By Carol Glatz
At his Regina Coeli address on 13 May, Pope Francis said Christians must look for Christ as they journey through life, especially among the poor, and give concrete signs of hope to others.
The Ascension of Christ ushered in a “new form of Jesus’ presence among us”, he said to those gathered in St Peter’s Square.
The feast day comes 40 days after Easter and commemorates Jesus’ ascension into heaven. But some countries, like Italy, observe the feast day the following Sunday.
Pope Francis said the Ascension invites Christians to look to heaven, where Jesus was raised up in glory, and to look back down on earth to share and spread the good news and hope of salvation.
The feast marks the start of the Church’s mission, because the risen and ascended Christ sent his disciples out to spread the Gospel to the whole world, the Holy Father added.
“The task Jesus entrusts to a small group of men who are simple and without great intellectual abilities truly seems too audacious,” he explained.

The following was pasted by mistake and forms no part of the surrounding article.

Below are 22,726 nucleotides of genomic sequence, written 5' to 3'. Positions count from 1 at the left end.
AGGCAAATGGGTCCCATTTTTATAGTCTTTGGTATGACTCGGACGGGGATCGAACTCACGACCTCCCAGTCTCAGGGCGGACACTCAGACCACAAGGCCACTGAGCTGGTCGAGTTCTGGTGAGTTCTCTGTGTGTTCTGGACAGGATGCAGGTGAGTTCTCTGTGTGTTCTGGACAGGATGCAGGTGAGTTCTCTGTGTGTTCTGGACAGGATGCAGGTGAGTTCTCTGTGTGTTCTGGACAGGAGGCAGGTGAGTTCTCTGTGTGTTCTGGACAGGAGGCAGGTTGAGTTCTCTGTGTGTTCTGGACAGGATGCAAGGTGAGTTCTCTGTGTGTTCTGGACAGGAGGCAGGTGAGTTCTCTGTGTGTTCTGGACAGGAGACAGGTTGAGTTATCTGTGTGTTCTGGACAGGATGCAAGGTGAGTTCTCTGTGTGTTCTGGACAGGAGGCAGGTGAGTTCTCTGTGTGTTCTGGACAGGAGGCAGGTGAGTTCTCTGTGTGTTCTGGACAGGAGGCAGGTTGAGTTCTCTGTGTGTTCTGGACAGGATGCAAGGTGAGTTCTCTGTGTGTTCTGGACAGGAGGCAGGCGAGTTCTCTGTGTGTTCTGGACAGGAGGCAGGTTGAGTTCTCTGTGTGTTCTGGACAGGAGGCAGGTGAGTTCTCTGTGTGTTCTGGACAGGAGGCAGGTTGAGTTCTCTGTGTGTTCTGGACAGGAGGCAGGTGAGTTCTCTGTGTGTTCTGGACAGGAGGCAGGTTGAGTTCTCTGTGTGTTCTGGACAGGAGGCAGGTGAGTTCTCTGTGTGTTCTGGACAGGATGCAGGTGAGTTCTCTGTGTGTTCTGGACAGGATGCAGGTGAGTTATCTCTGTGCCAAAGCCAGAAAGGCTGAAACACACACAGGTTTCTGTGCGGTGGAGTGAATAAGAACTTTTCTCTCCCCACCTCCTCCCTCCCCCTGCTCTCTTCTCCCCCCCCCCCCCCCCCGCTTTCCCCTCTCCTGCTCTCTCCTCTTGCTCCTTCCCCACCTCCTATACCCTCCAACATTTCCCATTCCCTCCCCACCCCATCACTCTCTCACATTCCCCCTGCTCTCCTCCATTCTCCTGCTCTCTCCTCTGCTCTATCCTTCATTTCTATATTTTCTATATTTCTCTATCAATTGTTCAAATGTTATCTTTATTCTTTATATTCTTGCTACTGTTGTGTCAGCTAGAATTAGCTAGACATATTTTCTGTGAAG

“And yet, this tiny band of people – irrelevant before the great powers of the world – is sent to bring the message of love and mercy of Jesus to every corner of the earth.”
The Holy Father said that same mission Jesus entrusted to his apostles with the support of the Holy Spirit continues today and requires the help of everyone.
Christians are asked to be “men and women of the Ascension, that is, seekers of Christ along the pathways of our times, bringing his word of salvation to the ends of the earth”.
“On this route we encounter Christ himself” in others, especially those who are suffering “old and new” forms of poverty.
Christ invites everyone, with the help of the Holy Spirit, to offer “concrete and visible signs of hope” because Jesus has given them hope.
After leading the “Regina Coeli” prayer, Pope Francis also appealed for reconciliation and harmony in Indonesia and prayed for the nation’s people, particularly the Christian communities in the city of Surabaya.
Three suicide attacks there on 13 May targeted a Catholic parish and two other Christian churches, leaving at least 14 people dead and more than 40 people injured.
Police reported that the bombers were a family of six – a mother and father, two daughters, 9 and 12, and two sons, 16 and 18.
It said they were linked to local extremist network that supports the Islamic State group.
Pope Francis said he was praying for all those affected by the “serious attack against places of worship” and for the violence to stop.
He asked that “everyone find room in their heart for feelings – not of hatred and violence – but of reconciliation and fraternity”.